The Warren Select Board plans to hold a discussion on policing at its next Zoom meeting on Tuesday, August 25. Members of the public are encouraged to come and speak about their own experiences with law enforcement in Warren, positive or negative. 

The idea to host a discussion on policing came after the Warren Select Board received a letter from the Vermont State Police (VSP) stating that the department is fundamentally reexamining its approach to law enforcement. The letter said that this reexamination was inspired by the national protests over the murder of George Floyd, an African-American man who died at the hands of police officers in Minneapolis. In the letter, Middlesex station commander Lieutenant David White said that the VSP is seeking to “ensure that all people are treated fairly, equally and with dignity and respect.”

When discussing the letter at a meeting on August 11, Warren Select Board members seemed eager to help the VSP with its mission to improve law enforcement practices. “We’re all on the front lines when it comes to how policing gets done in this country,” said select board chair Andrew Cunningham. “What we want is good policing done well. It’s straightforward to me, but it isn’t to everyone. I’m a white male and I probably get a different deal when I get stopped by the cops than others do.”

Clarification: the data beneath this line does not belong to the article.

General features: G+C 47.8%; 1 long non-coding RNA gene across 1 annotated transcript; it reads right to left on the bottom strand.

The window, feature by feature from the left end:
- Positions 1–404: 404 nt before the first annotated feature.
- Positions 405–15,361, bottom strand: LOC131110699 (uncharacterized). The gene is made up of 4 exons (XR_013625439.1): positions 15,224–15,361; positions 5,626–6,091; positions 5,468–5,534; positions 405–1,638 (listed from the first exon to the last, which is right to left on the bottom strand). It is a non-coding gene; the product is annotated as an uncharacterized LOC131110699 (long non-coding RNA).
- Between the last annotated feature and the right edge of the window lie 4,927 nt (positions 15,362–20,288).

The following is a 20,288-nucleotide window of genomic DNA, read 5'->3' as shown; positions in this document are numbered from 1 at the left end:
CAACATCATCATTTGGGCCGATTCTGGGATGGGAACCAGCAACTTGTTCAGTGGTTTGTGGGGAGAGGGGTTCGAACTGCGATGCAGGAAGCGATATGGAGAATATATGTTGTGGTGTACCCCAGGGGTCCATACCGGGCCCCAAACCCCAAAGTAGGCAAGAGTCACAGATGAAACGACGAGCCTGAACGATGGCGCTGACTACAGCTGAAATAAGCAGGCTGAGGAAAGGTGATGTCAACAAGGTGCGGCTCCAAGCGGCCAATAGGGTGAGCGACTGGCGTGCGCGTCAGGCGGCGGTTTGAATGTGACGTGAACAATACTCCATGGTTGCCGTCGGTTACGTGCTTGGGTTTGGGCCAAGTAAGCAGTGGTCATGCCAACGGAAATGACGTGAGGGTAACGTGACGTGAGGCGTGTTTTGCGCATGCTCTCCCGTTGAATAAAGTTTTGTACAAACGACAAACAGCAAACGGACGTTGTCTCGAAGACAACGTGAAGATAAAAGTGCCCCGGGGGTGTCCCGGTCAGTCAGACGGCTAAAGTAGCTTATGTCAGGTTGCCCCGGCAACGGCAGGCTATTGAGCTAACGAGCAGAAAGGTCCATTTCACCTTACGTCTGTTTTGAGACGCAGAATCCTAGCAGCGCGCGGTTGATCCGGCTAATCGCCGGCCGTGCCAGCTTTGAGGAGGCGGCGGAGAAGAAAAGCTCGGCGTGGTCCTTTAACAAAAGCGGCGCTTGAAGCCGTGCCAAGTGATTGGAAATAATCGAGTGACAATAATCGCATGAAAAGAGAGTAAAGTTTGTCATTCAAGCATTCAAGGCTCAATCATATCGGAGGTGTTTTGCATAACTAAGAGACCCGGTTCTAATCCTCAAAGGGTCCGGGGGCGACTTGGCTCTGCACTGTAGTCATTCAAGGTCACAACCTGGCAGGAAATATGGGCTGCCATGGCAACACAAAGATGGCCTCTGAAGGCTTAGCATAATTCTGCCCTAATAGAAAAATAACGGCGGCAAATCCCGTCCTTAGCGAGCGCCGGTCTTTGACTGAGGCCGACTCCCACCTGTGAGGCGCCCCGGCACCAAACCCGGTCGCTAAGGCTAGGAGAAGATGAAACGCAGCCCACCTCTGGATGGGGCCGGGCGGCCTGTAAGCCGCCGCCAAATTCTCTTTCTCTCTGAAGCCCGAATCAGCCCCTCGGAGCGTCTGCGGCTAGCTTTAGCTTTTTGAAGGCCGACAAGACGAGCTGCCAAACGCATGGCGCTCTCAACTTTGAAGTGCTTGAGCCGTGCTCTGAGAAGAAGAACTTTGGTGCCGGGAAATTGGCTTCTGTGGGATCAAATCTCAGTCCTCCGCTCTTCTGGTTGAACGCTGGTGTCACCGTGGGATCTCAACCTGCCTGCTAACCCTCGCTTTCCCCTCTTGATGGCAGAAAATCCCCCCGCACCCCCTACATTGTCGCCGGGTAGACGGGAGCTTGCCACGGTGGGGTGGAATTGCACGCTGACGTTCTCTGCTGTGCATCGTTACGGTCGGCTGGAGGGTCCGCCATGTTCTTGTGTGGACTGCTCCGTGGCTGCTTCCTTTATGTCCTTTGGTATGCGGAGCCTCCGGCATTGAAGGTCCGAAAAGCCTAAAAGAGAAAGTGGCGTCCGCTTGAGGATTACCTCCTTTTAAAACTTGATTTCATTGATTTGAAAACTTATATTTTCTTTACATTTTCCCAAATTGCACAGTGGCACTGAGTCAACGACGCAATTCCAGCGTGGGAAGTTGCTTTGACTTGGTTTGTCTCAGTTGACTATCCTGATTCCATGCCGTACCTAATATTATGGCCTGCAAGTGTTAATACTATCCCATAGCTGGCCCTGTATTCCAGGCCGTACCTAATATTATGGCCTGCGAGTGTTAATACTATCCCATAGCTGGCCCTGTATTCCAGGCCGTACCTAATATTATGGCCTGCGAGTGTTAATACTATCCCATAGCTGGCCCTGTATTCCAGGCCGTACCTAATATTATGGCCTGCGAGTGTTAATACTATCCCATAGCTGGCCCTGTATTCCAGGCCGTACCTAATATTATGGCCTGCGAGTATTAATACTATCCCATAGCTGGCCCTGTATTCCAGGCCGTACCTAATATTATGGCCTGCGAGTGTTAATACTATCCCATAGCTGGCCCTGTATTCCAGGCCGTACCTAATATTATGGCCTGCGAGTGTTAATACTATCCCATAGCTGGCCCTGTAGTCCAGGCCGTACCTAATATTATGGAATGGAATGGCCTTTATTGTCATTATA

However, board members also acknowledged that improving policing in Warren may need to encompass broader improvements than race relations alone, since Warren is not a diverse place. “We’re not a very culturally diverse community,” said select board member Camilla Behn, who suggested that the board reflect on how police officers handle domestic violence issues in the community. 

“I’ve always felt badly for police men and women who get charged with having to deal with domestic violence and domestic issues, which isn’t their task really,” said select board member Randy Graves, picking up on Behn’s sentiment. “Somehow I think its gotten twisted about defunding police. In my mind, that’s not a correct thing. Rather it should about be funding methods to intervene with domestic violence that maybe work in conjunction with state and local police.”

To this, emergency management director and constable Campbell pointed out that there is already a program run by the state called “Team Two,” where police work with therapists on domestic violence mitigation strategies. In general, Campbell was worried about holding a public forum on policing. “I don’t want this to turn into a ‘let’s bash the police’ meeting,” he said.

Despite Campbell’s concerns, the board decided to pursue a plan to hold a community discussion on policing for its next select board meeting. “I think we can handle being civil and polite,” said Cunningham. “If they’re not reasonable, they can be asked to leave.”